check out this 50-minute local WOSU/NPR segment from last week. Here is the overview of what you will hear:
Support for the death penalty has been on the decline and recently hit a a record, four decade low. Despite the decline, legislators in many states continue to back capital punishment. Today we discuss Ohio as it prepares to reinstate the death penalty after a two year hiatus, and look at how Nebraska ended the practice.
Jim Petro, Former Ohio Attorney General
Robert Blecker, Professor of Criminal law and Constitutional law, New York Law School; and Author, “The Death of Punishment: Searching for Justice among the Worst of the Worst”
Colby Coash, Nebraska State Senator
Saturday, October 8, 2016
If you have any pre-midterm questions...
ask your classmates, and if they do not have a ready answer, just relax about it.
But if you cannot relax, and think I can help, ask the question in the comments here and I will try to respond so all can see/hear.
UPDATE: I just saw this good question in a prior thread:
Student Q: "Professor Berman, when using rules from the MPC/ORC to answer the exam questions, do we need to specifically cite which section of the MPC/ORC the rule is coming from?"
Berman A: There is need to cite to a precise/specific code provision if you can make the substantive point effectively without doing so, but you may often find it more efficient to be able to cite to a specific code section rather than to have to explain the point you want to make in extended prose.
Wednesday, October 5, 2016
Four interesting examples of Ohio criminal cases in which causation was a debated issue
To finish our review of the "general part" of the criminal law, we will dig further into the law of causation. In that review, I will note that Ohio tends to adopt a more "common law" approach to causation doctrines than an MPC approach, but I will also explain why this is a distinction that does not really make much of a difference in all but the rarest of cases. Still, I thought it might be useful here to note the facts of a couple of the rarest of Ohio criminal cases in which causation doctrines were discussed. So, if you want to take a deep dive into some notable Ohio causation cases, consider checking out:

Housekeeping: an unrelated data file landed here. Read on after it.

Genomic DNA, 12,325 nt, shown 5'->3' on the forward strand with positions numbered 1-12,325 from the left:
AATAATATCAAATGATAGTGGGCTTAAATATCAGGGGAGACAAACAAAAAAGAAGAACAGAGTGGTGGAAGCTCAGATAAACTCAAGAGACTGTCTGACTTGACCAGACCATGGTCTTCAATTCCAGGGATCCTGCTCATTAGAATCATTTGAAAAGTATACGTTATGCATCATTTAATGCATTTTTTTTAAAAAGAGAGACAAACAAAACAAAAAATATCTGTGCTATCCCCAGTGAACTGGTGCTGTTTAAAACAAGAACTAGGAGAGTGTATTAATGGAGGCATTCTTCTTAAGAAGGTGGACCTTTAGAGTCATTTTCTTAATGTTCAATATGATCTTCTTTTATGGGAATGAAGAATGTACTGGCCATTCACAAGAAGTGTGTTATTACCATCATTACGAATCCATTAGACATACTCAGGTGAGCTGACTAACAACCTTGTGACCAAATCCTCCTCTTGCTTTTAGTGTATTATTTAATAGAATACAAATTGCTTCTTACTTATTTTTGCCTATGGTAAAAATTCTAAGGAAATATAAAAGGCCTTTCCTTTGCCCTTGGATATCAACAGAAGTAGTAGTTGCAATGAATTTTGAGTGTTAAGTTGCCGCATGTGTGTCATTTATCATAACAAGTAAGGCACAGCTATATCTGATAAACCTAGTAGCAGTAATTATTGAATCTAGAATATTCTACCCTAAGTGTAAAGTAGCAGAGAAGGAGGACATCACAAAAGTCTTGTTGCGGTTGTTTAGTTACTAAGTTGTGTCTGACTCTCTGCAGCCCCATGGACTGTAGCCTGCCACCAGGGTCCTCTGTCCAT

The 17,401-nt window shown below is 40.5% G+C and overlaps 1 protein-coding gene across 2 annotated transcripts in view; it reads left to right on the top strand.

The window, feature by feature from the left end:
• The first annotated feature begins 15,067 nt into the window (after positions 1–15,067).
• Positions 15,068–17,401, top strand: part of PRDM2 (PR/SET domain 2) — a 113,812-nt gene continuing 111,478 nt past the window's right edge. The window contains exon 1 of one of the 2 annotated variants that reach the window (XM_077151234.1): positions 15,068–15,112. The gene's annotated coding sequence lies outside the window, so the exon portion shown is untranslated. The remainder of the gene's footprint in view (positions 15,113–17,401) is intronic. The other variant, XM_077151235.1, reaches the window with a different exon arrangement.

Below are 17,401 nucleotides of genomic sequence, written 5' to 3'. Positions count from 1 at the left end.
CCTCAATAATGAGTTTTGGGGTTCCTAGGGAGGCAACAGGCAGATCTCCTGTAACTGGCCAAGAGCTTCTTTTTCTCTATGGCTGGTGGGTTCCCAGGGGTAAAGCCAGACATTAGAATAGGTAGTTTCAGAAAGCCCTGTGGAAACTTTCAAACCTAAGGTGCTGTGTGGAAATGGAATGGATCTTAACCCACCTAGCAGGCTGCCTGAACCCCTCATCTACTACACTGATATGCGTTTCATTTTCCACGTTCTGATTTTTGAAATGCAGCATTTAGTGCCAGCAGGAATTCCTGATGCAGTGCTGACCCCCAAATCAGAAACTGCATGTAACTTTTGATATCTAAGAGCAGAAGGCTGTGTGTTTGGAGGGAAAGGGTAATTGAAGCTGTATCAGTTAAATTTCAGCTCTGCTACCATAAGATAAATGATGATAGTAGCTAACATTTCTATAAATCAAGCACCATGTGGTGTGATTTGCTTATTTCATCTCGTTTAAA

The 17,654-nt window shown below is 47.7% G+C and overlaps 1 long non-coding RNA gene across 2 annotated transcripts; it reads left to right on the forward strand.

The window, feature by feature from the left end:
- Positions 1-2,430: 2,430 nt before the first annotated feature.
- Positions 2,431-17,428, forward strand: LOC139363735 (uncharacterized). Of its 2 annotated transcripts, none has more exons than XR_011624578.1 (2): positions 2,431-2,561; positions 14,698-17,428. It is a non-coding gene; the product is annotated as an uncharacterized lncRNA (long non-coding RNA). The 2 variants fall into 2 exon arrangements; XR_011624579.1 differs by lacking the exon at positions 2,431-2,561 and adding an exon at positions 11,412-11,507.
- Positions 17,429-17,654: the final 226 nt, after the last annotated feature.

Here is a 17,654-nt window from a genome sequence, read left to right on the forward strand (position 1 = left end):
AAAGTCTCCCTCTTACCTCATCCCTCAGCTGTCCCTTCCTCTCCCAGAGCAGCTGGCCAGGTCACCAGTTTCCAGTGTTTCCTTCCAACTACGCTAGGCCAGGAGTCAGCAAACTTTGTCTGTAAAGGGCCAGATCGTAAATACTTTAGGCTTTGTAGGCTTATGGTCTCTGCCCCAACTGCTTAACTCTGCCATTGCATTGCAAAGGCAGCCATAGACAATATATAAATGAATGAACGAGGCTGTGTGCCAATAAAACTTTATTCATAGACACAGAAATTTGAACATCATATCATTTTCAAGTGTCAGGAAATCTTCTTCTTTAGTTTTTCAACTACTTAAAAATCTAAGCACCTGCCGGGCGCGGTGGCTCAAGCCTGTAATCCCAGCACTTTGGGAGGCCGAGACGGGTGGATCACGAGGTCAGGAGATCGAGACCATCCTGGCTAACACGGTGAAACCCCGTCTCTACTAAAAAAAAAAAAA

1. Ohio v Lovelace, 137 Ohio App. 3d 206 (1st Dist. App. 1999), gets started this way:
The issue in this appeal is whether a person who leads police on a high-speed car chase can be found guilty of involuntary manslaughter when one of the police cruisers in pursuit runs a stop sign and collides with another vehicle, killing the driver. The answer turns on whether the evidence was sufficient to support the jury's finding that the defendant-appellant, Paul Wayne Lovelace, should have foreseen the fatal accident as a consequence of his own reckless behavior. At the time of the accident, Lovelace was driving a stolen car and had already led Ohio and Kentucky police on a multi-car chase that reached speeds of one hundred miles per hour, crossed back and forth over the Ohio River, and caused several collisions and near collisions in both states.
Lovelace argues that he cannot be guilty of involuntary manslaughter because he could not possibly have foreseen that the officer would disregard the stop sign — although he had done so himself only moments before. In his view, the police officer's failure to stop was an intervening cause of the accident, absolving him of criminal responsibility. Lovelace also contends that his trial was unfair because the trial court's evidentiary rulings deprived him of the opportunity to present crucial evidence, and because the jury instructions misled the jury on the critical issue of proximate cause.
2. Ohio v Voland, 716 N.E.2d 299 (Ohio Com. Pl. 1999), involves these essential facts:
[T]he defendant, while under administrative license suspension growing out of her arrest for driving under the influence of alcohol, drove her vehicle from the western side of Hamilton County to the Cincinnati Sand Volleyball Courts ... accompanied on that drive and at the courts by her daughter, Alexandria, age four, and a cousin, Ashley Weaver, age twelve.... At some point after her arrival at the Cincinnati Sand Volleyball Courts, Voland was approached by her cousin, Ashley Weaver, who complained that she was hot and bored. Ashley Weaver was watching Voland’s daughter, Alexandria.
At that time, the defendant gave her twelve-year-old cousin the keys to her car so that Ashley could get in and start the car to permit the air conditioning to work, allowing Ashley and Alexandria to cool off and wait while defendant played volleyball. The two children got into the car, started the car, turned on the air conditioning, and listened to the radio. They played in the car while the engine was running, in excess of ninety minutes unattended, with the exception of one visit by defendant. During the one visit, defendant did not notice any attempts to move the vehicle.